20-year study involving more than 10,000 children tracks consequences of lead exposure from birth through early adulthood
A new study from Case Western Reserve University shows that numerous negative issues associated with lead poisoning follow children well into adulthood—building on evidence linking elevated blood-lead levels with a host of harmful outcomes in education, behavior and health.
These so-called “downstream” consequences include increased involvement in the juvenile justice system, adult incarceration and homelessness, according to the study conducted by researchers at the university’s Center on Urban Poverty and Community Development at the Jack, Joseph and Morton Mandel School of Applied Social Sciences.
The findings stem from a research project that—using data over a 20-year period—tracked the life outcomes of more than 10,000 children in Cleveland with elevated blood-lead levels, compared to a control group of students who did not have elevated lead levels. By comparing these carefully matched groups, researchers were able to zero in on the impact of lead poisoning on both people and public systems.
“With these findings, we now have conclusive evidence that having elevated levels of lead not only presents a host of problems for Cleveland’s children—these issues continue to manifest into adulthood,” said Claudia Coulton, the study’s co-author, a Distinguished University Professor and co-director of the Poverty Center at the Mandel School.
“It’s clear,” she said. “Lead poisoning in early childhood can altogether shift the trajectory of a person’s life at key stages of development and leave lasting long-term consequences.”
- Children with elevated blood-lead levels had a 27% lower chance of being on-track for kindergarten than children who do not have elevated lead levels.
- Children with elevated lead levels were 25-30% more likely to enter the juvenile justice system; and 34% more likely to be incarcerated as adults (age 18 to 23).
- By age 23, those with elevated lead levels were more likely to have relied on public assistance programs, such as Temporary Assistance for Needy Families (53% more likely), homeless services (40% more likely) and Supplemental Nutrition Assistance Program (17% more likely).
- Black students were more disproportionately affected with lead poisoning than their white counterparts, and lead exposure is concentrated in areas of disinvested neighborhoods—areas historically tied to segregation, redlining and subprime lending.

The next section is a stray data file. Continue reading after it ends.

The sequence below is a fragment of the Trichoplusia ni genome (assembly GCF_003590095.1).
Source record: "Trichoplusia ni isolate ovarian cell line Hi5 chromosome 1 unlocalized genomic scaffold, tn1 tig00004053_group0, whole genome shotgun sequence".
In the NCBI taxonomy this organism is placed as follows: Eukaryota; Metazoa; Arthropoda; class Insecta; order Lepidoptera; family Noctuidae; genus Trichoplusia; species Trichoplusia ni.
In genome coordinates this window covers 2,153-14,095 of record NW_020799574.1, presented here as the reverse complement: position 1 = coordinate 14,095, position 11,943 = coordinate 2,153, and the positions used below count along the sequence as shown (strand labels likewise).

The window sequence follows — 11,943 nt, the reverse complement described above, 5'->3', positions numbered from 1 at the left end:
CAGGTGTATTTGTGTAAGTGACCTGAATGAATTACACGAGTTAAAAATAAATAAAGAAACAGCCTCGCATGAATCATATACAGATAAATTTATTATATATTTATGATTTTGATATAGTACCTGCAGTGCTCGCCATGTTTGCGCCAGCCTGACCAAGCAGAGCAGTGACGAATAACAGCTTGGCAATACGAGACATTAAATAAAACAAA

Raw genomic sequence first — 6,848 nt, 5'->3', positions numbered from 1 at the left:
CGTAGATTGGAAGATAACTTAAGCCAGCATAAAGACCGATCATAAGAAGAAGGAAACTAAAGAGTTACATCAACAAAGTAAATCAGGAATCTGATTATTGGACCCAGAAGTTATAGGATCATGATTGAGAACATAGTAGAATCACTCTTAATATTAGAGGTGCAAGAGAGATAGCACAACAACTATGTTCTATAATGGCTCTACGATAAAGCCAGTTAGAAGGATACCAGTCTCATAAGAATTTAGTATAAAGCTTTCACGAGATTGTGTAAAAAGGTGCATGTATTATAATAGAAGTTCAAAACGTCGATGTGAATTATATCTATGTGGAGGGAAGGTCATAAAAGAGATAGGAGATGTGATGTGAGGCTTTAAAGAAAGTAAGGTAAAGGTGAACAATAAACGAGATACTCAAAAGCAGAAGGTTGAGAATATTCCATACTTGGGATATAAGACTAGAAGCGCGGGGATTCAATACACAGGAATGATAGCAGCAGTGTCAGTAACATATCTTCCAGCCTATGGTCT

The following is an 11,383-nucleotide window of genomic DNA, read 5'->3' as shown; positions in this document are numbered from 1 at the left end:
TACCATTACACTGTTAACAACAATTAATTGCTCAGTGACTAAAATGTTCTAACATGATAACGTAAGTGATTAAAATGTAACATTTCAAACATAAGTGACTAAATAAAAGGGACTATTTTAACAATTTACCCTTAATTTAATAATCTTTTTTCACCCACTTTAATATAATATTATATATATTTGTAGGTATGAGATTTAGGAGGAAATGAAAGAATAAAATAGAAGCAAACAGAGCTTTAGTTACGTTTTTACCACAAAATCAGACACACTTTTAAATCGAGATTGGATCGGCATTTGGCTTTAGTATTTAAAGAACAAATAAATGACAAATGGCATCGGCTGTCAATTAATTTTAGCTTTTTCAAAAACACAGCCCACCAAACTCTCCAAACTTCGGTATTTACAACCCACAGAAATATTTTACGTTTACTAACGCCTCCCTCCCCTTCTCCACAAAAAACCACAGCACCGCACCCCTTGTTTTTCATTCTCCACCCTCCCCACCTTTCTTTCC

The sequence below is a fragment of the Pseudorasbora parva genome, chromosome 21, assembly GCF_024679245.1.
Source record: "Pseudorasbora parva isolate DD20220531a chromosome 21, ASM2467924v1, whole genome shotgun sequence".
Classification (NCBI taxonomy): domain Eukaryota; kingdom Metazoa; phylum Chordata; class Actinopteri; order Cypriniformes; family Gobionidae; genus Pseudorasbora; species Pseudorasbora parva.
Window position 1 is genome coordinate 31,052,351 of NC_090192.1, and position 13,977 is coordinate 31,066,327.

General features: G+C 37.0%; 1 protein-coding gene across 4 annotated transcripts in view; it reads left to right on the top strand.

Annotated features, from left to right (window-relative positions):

Researchers examined two main cohorts of children with elevated lead levels: a group of students that were in the 9th grade in 2007-08 and another from 2016-17; data were derived from the university’s Child Household Integrated Longitudinal Data (CHILD)—a secure, proprietary system of linked records on children in Cuyahoga County born after 1989—and also drew on thousands of administrative records from educational, judicial, employment and social services systems.
“Documenting the downstream consequences of lead poisoning can help society acknowledge and appreciate the costs of inaction—and to target resources where they are most needed,” said Rob Fischer, an associate professor at the Mandel School and a study co-author. “All of the outcomes examined in this study are costly to the people who experience them, the systems that serve them, and society at-large.”
The study also found large differences in proficiency test results between the groups of those with and without elevated lead levels. For example, in the recent cohort, the rates of passing the third-grade reading and math proficiency tests were 32% and 12% lower, respectively. Repeating the third and ninth grades was also a common theme in those with higher lead levels than their peers.
Not all findings were negative: The number of students testing positive for lead poisoning has declined over time. Nearly half as many children in the later cohort exceeded the public health threshold of lead levels in their blood (45%) compared with the earlier group (82%).
“When we consider the societal costs, the effects of lead grow cumulatively as people move through these various stages and are likely to persist beyond the early adult period covered in this study,” Fischer said. “Eliminating lead poisoning in children will go a long way in reducing these adverse events. It will also improve these children’s chances to succeed as adults.”
“The Lead Safe Cleveland Coalition believes that no child should ever be lead-poisoned,” said Blaine Griffin, City of Cleveland Councilman and Coalition Steering Committee Member. “This research from Case Western Reserve University underscores the painful reality that lead poisoning not only affects a child’s developing body and robs them of their potential but has a costly impact on our entire community. It doesn’t matter where you live or work—whether you’re a landlord, caregiver, elected official, or resident—we all have a responsibility to address lead poisoning together.”
Joining Coulton and Fischer in the research were Francisca García-Cobián Richter, Youngmin Cho and Jiho Park from the Mandel School.
For more information, contact Colin McEwen at firstname.lastname@example.org.